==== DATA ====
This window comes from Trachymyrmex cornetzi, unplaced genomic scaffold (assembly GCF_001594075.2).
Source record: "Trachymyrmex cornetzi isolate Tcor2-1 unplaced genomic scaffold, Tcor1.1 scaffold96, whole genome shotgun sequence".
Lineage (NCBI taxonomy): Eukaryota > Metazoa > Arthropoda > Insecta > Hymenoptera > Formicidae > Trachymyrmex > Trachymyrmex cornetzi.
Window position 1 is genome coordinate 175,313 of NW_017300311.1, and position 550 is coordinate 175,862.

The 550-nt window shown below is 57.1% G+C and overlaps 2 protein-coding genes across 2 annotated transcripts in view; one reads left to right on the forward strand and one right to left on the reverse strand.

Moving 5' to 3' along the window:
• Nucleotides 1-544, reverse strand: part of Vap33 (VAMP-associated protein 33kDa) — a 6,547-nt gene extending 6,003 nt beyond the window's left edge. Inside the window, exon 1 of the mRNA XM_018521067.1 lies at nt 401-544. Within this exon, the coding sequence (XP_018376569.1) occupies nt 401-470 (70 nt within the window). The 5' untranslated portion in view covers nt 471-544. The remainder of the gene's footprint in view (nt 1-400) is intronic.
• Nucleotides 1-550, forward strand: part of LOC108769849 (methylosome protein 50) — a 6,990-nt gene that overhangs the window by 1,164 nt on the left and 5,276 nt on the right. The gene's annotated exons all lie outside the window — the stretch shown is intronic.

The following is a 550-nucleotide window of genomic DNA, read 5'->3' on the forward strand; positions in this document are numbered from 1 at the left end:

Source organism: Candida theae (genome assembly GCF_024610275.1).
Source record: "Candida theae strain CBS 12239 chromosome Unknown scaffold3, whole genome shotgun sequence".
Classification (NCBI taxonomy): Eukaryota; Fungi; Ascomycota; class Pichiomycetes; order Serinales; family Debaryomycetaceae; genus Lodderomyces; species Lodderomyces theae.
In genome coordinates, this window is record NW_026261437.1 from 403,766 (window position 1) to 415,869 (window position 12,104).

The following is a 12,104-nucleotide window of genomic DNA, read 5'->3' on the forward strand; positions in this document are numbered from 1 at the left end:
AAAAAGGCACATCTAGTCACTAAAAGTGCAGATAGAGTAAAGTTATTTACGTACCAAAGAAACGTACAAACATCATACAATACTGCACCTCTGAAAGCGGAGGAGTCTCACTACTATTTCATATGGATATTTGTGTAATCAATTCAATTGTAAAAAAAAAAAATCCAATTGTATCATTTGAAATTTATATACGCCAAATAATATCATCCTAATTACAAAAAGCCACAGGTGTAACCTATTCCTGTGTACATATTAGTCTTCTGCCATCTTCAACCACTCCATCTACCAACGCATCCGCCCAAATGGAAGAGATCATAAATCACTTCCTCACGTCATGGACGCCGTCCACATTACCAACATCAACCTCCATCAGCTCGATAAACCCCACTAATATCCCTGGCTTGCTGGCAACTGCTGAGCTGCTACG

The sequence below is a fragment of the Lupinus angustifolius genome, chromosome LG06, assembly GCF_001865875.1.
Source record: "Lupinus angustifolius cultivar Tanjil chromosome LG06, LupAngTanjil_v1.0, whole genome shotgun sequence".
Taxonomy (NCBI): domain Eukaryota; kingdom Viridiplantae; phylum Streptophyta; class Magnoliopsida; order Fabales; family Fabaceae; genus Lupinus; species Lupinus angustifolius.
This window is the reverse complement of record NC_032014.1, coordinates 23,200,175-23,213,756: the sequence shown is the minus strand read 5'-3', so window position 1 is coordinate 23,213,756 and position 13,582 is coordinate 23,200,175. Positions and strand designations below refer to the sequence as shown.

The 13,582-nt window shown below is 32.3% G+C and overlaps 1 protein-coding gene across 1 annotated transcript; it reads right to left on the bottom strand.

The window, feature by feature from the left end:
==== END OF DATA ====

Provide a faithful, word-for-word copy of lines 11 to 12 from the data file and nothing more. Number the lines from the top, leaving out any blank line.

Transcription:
Source record: "Candida theae strain CBS 12239 chromosome Unknown scaffold3, whole genome shotgun sequence".
Classification (NCBI taxonomy): Eukaryota; Fungi; Ascomycota; class Pichiomycetes; order Serinales; family Debaryomycetaceae; genus Lodderomyces; species Lodderomyces theae.